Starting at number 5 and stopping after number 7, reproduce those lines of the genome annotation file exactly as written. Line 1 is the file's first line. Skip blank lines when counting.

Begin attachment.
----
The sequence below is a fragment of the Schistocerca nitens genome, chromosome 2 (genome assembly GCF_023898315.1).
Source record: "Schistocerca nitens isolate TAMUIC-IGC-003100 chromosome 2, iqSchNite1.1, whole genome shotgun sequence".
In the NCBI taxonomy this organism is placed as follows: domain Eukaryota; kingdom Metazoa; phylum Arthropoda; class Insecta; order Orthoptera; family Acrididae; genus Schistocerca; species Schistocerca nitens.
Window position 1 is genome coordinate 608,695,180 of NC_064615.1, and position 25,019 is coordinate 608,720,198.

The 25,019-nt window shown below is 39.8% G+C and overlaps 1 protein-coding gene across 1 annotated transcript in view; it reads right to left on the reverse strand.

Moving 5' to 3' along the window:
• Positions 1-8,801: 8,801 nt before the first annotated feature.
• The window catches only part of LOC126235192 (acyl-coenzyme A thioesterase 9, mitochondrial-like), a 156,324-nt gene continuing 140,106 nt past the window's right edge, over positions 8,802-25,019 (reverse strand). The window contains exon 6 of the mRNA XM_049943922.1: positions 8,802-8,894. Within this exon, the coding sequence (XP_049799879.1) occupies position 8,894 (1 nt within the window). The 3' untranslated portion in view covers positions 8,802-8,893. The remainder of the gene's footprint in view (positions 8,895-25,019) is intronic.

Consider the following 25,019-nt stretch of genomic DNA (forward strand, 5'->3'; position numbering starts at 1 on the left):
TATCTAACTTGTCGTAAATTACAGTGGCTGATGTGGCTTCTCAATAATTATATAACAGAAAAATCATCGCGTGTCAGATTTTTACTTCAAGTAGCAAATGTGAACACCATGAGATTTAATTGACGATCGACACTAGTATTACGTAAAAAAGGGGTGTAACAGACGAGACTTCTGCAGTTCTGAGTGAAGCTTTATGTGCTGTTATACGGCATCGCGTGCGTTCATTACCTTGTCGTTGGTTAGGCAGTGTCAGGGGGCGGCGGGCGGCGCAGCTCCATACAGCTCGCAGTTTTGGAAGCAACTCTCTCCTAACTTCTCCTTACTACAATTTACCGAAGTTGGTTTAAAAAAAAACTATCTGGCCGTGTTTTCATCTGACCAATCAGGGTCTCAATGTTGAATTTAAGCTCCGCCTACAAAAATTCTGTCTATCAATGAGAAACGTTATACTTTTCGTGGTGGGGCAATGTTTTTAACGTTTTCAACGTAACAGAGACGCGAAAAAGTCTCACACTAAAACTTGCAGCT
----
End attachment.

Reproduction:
The 25,019-nt window shown below is 39.8% G+C and overlaps 1 protein-coding gene across 1 annotated transcript in view; it reads right to left on the reverse strand.

Moving 5' to 3' along the window:
• Positions 1-8,801: 8,801 nt before the first annotated feature.